Work in Estonia ‒ attracting talent from around the world

Estonia, a tech-savvy and ever-globalising country, has lately been busy developing many initiatives to help and encourage foreign talent to relocate here. Work in Estonia, launched on 28 April by Enterprise Estonia, a government agency, is the most ambitious welcoming program yet.

This article is published in collaboration with Life in Estonia magazine.

The goal of Work in Estonia is to simplify the process for local companies to employ overseas experts and to introduce Estonia as the perfect destination for fulfilling one’s potential.

Estonia is often referred to as a pioneer and innovator in ICT. It therefore comes as no surprise that this is the sector which is doing the most hiring.

Companies like TransferWise, Skype and Kuehne+Nagel are just a few examples of employers who are already actively recruiting globally. The demand for top specialists is expected to grow in the future as well, in line with the growth of “e-Estonia” and its ICT sector.

Work in Estonia’s raison d’être is to make international recruitment easier not just for ICT companies, but also for companies hiring in other sectors such as mechanics and electronics industry, finance etc.

Competing for talent

In late April 2015, the web page www.workinestonia.com is due to go live. This website will advertise international jobs available in Estonia and also gather relevant information necessary about relocation from another country.

Frequently asked questions, such as “where to live”, “how to cope the necessary paperwork”, “where to find a doctor”, “where to go out and how to get by in general”, will be listed and answered on the site.

“At first glance, it may raise a few eyebrows that one small Nordic country could compete for talent alongside places like London, Berlin or Silicon Valley,” says Kristel Kask, the project manager of Work in Estonia. “But in reality, Estonia has several advantages that make it an attractive place for many future-orientated, high-achieving talents from all over the world.”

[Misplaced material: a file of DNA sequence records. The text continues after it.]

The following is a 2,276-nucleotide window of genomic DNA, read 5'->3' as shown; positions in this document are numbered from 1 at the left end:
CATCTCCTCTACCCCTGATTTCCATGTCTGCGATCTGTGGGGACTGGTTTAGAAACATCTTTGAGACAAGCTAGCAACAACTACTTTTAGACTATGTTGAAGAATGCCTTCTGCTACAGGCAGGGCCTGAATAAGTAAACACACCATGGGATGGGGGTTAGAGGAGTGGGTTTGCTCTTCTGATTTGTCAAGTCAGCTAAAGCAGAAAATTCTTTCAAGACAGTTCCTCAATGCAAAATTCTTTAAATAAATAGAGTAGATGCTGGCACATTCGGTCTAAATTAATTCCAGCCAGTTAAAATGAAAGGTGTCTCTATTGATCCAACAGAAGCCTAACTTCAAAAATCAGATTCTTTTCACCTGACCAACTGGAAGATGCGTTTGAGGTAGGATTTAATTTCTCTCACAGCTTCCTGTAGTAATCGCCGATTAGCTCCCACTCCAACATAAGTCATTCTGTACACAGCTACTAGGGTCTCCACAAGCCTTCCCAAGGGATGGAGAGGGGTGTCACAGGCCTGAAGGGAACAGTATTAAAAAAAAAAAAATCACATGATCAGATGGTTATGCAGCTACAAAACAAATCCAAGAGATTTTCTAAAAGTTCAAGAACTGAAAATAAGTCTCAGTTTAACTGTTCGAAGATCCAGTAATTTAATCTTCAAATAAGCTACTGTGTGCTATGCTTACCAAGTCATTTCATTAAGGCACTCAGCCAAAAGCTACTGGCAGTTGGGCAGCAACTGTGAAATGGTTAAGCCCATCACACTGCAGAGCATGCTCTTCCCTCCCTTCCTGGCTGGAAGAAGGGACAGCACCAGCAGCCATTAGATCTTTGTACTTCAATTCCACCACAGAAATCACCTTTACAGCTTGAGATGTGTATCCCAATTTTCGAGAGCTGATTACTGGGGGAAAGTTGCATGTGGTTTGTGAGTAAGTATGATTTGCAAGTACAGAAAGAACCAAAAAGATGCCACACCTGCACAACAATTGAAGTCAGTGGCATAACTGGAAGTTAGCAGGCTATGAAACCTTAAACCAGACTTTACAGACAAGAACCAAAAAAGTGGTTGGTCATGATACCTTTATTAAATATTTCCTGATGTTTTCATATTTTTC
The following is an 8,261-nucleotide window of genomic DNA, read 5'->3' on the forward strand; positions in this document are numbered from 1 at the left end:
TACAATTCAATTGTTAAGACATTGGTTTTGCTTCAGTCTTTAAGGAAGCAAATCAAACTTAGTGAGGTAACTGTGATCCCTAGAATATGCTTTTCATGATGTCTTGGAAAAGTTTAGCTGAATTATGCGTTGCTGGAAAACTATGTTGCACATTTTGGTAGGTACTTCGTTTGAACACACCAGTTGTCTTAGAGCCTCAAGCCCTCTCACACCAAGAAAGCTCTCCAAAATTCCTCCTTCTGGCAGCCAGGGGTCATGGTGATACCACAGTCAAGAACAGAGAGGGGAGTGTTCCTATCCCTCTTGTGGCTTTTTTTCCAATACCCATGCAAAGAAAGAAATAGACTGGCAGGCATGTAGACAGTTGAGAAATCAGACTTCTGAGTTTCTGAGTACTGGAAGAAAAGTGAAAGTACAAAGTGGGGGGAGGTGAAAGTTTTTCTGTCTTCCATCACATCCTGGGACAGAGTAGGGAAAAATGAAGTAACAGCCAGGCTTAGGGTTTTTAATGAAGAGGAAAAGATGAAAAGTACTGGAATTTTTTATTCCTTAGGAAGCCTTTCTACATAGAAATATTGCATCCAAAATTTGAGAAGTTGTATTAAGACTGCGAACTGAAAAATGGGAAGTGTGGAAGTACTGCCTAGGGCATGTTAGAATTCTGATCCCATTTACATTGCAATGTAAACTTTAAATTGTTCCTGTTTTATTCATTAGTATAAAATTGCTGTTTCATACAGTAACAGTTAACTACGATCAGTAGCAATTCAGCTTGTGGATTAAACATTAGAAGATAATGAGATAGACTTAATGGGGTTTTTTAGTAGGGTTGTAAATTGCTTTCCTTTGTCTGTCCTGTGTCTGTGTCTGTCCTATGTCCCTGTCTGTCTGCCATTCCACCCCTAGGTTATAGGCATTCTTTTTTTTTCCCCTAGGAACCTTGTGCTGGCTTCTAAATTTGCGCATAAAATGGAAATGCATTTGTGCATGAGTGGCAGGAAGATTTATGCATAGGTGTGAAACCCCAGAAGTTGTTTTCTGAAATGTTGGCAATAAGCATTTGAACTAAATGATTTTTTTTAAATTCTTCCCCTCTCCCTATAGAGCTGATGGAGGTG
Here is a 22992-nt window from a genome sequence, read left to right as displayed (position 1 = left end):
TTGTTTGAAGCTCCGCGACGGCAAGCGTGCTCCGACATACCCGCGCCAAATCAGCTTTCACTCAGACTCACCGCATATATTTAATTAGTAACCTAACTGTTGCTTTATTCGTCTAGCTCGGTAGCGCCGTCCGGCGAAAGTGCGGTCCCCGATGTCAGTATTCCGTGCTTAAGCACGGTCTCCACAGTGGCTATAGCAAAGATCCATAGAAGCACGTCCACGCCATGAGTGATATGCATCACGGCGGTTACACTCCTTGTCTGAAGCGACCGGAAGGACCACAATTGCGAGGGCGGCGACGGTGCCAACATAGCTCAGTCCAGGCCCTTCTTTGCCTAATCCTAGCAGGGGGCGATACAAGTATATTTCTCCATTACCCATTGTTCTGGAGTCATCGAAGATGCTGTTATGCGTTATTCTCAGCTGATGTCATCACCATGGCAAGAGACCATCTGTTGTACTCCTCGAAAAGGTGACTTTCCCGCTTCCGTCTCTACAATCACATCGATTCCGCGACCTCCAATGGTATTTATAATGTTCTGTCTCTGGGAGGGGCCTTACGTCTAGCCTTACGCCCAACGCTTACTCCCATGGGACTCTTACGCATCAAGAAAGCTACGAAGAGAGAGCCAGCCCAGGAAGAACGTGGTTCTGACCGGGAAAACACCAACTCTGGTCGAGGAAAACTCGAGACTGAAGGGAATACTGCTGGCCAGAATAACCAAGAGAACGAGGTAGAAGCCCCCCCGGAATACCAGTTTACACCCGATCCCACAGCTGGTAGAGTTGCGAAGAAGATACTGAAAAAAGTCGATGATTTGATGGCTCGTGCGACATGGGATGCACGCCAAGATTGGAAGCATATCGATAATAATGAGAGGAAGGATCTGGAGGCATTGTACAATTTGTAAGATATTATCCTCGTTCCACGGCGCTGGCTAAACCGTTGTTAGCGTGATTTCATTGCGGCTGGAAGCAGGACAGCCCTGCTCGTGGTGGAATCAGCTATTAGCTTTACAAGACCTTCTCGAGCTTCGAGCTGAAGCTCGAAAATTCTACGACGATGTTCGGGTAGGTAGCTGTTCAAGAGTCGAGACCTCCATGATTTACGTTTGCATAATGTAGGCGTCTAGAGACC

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Kask gives some examples of these, including the possibility of rapid professional growth. Because of the low hierarchies in Estonian companies and the over-all working mentality and business culture, it is highly likely that a young professional with enough ambition might climb up the corporate ladder quite quickly and be part of the strategic decision-making processes at a young age.

“Compared with the ‘old Europe’, where the professional career after graduating is often slow to progress, Estonia can be described as a place that believes in the capabilities of motivated youth, and age on its own is not understood to be the measure of skills,” Kask adds.

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Executive positions for people under 30 are not uncommon in Estonia. Furthermore, the scope of effect that one can implement on a national (and sometimes even global) level, due to the fast reactions and easy access to decision-makers, is rather impressive compared with many other, larger countries.

Not only for employees

One of the reasons behind this phenomenon is likely to be the fact that Estonia itself is relatively both small and young. Therefore the nation is prone to adapting to fresh ideas and change much faster than other, more-established countries, as proven by the extensive use of e-services, internet voting and the recently launched e-residency program.

“The web page will also provide relevant information about international recruitment for employers, in order to help the hiring process go smoothly,” Kask says, adding that Work in Estonia is also a good channel for companies in Estonia to promote themselves and make it easier to be seen by the international talent pool ‒ through the web site, online marketing as well as campaigning and special events that Work in Estonia will organise overseas.

Finland is the first country where Work in Estonia will focus its marketing efforts – one of the many good examples Finnish-Estonian cooperation.